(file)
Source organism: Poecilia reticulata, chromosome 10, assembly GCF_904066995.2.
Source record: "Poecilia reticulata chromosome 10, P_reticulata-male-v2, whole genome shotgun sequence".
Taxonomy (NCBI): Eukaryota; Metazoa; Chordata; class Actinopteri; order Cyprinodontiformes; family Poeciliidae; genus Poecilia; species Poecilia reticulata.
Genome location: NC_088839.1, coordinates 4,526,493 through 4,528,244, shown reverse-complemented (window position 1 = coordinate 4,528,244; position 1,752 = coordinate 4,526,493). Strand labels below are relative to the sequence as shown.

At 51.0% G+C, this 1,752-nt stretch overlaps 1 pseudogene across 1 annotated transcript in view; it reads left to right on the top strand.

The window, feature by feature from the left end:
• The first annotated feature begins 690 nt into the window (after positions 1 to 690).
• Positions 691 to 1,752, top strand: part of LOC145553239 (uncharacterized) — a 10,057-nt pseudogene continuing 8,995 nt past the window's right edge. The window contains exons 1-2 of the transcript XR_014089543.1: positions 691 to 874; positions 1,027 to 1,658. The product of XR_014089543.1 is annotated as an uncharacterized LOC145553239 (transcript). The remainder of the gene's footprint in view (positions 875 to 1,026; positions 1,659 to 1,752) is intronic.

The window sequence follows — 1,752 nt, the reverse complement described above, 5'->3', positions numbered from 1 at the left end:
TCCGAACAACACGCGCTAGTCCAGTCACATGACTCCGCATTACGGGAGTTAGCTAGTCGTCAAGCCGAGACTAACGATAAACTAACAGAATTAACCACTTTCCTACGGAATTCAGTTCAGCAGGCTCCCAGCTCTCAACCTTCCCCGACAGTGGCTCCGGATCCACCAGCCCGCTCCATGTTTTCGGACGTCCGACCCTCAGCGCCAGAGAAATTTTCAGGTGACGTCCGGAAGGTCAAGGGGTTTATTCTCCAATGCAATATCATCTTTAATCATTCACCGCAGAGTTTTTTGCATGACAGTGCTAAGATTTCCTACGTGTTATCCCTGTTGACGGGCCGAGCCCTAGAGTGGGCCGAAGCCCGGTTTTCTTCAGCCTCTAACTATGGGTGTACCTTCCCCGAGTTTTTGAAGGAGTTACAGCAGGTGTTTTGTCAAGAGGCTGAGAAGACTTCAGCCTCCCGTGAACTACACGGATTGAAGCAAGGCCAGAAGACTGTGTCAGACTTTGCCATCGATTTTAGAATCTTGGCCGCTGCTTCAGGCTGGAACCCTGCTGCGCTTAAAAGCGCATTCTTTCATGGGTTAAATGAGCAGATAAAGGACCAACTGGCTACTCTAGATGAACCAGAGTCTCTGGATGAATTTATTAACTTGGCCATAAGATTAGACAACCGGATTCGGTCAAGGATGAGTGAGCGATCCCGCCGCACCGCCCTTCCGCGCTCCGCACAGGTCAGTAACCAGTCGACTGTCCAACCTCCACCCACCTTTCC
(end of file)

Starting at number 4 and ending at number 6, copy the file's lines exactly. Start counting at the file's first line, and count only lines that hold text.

Genome location: NC_088839.1, coordinates 4,526,493 through 4,528,244, shown reverse-complemented (window position 1 = coordinate 4,528,244; position 1,752 = coordinate 4,526,493). Strand labels below are relative to the sequence as shown.

At 51.0% G+C, this 1,752-nt stretch overlaps 1 pseudogene across 1 annotated transcript in view; it reads left to right on the top strand.

The window, feature by feature from the left end: